Google on Monday announced an update to its Gmail mobile Web app and Gmail Offline. The company says the new release is available to Android, BlackBerry, iOS, and Kindle Fire users; you can try it out yourself now by simply navigating to gmail.com in the browser on your corresponding device.
Check out how the new mobile site looks:
So. Much. Tech.
Some of the biggest names in tech are coming to TNW Conference in Amsterdam this May.
The Offline app for Chrome meanwhile hasn’t been updated in the Chrome Web Store. We’ll post a screenshot once it is, assuming it’s significantly different than what you can see above (we doubt it will be).
Google doesn’t have a detailed changelog of what exactly has been revamped, but it did reference the rebooted Gmail app for iPhone and iPad that arrived in December 2012. The company says many iOS users told the company they “like the redesigned UI, along with new features such as improved search and integration with Google Calendar.”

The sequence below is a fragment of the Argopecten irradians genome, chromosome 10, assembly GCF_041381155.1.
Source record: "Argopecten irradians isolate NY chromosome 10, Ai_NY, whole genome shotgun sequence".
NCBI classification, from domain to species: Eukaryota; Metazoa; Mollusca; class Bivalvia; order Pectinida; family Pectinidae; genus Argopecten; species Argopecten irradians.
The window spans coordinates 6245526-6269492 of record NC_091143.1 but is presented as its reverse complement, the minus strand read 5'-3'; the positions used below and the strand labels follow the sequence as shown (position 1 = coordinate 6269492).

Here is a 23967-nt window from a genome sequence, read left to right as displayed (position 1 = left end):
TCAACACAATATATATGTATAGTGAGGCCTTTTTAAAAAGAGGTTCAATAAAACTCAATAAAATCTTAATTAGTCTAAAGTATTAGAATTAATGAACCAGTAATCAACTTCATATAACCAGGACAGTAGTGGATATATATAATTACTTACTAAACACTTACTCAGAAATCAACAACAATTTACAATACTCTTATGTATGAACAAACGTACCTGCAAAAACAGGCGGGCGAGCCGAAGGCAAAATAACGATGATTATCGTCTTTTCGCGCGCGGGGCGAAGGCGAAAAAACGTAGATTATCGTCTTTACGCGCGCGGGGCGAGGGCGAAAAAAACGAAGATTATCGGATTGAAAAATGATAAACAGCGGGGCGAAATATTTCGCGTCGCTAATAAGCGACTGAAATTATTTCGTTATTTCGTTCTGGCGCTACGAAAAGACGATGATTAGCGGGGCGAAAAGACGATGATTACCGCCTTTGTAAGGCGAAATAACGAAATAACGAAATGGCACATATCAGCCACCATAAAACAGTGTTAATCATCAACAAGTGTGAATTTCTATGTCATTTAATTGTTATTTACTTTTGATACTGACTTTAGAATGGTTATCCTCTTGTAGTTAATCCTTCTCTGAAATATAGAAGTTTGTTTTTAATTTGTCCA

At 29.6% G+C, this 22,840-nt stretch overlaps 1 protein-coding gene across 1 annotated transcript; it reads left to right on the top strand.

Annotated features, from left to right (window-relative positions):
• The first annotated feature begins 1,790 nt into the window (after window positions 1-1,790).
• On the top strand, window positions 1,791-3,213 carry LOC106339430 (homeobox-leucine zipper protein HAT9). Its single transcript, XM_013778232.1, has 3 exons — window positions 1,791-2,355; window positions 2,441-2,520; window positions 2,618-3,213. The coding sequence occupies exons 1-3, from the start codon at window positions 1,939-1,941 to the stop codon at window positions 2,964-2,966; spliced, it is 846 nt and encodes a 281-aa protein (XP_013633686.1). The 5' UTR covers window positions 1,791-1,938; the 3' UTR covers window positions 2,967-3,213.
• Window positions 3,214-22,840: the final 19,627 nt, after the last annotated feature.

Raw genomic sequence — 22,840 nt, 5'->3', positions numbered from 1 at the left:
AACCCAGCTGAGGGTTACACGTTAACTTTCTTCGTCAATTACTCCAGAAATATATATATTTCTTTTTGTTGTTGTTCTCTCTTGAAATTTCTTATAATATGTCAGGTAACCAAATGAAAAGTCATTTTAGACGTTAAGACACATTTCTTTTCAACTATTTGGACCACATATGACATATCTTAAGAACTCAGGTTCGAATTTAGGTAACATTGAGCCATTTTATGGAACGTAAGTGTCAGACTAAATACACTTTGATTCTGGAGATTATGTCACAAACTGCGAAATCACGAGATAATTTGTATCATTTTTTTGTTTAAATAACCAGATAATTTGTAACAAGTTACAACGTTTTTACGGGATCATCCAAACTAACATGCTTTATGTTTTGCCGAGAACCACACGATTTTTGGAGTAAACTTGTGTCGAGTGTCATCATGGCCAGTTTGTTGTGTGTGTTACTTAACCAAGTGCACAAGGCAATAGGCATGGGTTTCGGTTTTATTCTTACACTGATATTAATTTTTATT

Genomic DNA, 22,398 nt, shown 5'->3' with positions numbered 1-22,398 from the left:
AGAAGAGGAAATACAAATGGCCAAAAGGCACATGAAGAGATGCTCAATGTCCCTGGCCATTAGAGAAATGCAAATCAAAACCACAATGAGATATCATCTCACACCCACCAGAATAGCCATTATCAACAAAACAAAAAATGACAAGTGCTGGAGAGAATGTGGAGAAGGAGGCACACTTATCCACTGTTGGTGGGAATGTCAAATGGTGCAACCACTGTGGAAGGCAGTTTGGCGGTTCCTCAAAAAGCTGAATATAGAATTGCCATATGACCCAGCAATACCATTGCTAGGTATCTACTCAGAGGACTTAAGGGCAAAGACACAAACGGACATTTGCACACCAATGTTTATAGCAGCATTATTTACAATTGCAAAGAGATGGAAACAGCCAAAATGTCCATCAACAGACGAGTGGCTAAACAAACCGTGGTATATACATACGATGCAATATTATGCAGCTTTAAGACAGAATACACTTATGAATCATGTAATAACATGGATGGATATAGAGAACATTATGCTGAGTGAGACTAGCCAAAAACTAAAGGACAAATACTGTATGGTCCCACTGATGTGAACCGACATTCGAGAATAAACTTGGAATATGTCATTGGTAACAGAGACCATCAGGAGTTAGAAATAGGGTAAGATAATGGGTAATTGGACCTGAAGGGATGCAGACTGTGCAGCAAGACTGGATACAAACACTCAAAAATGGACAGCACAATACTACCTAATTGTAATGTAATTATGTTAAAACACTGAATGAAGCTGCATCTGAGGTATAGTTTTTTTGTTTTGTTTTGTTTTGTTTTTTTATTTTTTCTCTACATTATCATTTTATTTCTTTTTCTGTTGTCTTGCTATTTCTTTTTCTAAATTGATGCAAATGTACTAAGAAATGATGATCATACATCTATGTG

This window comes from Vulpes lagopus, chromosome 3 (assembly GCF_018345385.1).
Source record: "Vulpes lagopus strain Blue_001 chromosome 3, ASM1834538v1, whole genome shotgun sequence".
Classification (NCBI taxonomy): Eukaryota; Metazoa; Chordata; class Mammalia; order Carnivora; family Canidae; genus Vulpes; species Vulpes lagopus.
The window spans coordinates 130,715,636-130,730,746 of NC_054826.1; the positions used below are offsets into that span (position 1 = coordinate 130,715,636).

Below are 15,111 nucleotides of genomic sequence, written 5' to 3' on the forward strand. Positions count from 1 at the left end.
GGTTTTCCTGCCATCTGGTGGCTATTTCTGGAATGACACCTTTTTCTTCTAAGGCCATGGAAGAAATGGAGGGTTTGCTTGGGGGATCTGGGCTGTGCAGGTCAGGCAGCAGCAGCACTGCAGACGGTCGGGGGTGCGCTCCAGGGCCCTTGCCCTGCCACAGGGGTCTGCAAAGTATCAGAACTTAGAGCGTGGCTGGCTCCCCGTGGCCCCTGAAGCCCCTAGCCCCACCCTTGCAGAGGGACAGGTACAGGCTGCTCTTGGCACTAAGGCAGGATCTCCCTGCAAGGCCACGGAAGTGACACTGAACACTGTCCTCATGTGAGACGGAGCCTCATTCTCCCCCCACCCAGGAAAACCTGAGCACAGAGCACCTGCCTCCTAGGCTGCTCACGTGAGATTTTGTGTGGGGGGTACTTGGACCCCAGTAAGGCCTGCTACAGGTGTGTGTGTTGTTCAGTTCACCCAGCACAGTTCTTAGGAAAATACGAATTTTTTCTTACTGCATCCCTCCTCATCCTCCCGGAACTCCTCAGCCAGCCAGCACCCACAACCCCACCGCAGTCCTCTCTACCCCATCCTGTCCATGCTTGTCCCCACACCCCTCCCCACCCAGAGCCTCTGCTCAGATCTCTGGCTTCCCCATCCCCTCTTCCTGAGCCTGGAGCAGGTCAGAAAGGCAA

This led Google to roll out “a similar refreshed” that includes “many of these same changes.” As we noted three months ago, the new look is quite likely the work of the Sparrow team, which Google acquired back in July 2012.
At the time, our own Matthew Panzarino described it as such:
The new design is clean, instantly recognizable as Google, but also infinitely better than the last version of the app. I’ve been playing with it for just a few minutes and I already like it a lot.
While Google has been getting better and better at designing mobile apps, the company ultimately still wants to push the (mobile) Web forward. It’s thus not surprising that the mobile version of Gmail has been refreshed: not only can iOS users access the new design, but so can Android, BlackBerry, and Kindle Fire users.
The obvious missing platform here is Windows Phone. Given Google’s ongoing feud with its rival, we’re not surprised the company left out Microsoft’s mobile platform. That being said, it’s still sad to see, as the mobile version of Internet Explorer is a very capable browser.
Image credit: AFP/Getty Images